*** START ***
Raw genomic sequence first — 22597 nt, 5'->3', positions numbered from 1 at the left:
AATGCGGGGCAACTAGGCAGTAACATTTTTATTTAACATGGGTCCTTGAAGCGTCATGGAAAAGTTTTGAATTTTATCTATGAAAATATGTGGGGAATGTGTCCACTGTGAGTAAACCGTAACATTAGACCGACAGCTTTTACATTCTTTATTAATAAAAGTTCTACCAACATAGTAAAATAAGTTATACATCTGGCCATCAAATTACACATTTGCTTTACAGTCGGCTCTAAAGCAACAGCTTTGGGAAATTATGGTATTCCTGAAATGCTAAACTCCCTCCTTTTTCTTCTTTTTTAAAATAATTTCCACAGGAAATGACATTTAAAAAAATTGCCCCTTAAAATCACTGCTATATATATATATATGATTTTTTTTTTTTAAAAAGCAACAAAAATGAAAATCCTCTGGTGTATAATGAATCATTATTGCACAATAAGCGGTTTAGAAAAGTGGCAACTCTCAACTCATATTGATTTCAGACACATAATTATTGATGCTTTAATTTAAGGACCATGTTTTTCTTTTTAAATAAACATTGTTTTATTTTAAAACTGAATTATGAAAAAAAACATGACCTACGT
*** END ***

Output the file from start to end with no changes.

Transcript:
Raw genomic sequence first — 22597 nt, 5'->3', positions numbered from 1 at the left:
AATGCGGGGCAACTAGGCAGTAACATTTTTATTTAACATGGGTCCTTGAAGCGTCATGGAAAAGTTTTGAATTTTATCTATGAAAATATGTGGGGAATGTGTCCACTGTGAGTAAACCGTAACATTAGACCGACAGCTTTTACATTCTTTATTAATAAAAGTTCTACCAACATAGTAAAATAAGTTATACATCTGGCCATCAAATTACACATTTGCTTTACAGTCGGCTCTAAAGCAACAGCTTTGGGAAATTATGGTATTCCTGAAATGCTAAACTCCCTCCTTTTTCTTCTTTTTTAAAATAATTTCCACAGGAAATGACATTTAAAAAAATTGCCCCTTAAAATCACTGCTATATATATATATATGATTTTTTTTTTTTAAAAAGCAACAAAAATGAAAATCCTCTGGTGTATAATGAATCATTATTGCACAATAAGCGGTTTAGAAAAGTGGCAACTCTCAACTCATATTGATTTCAGACACATAATTATTGATGCTTTAATTTAAGGACCATGTTTTTCTTTTTAAATAAACATTGTTTTATTTTAAAACTGAATTATGAAAAAAAACATGACCTACGT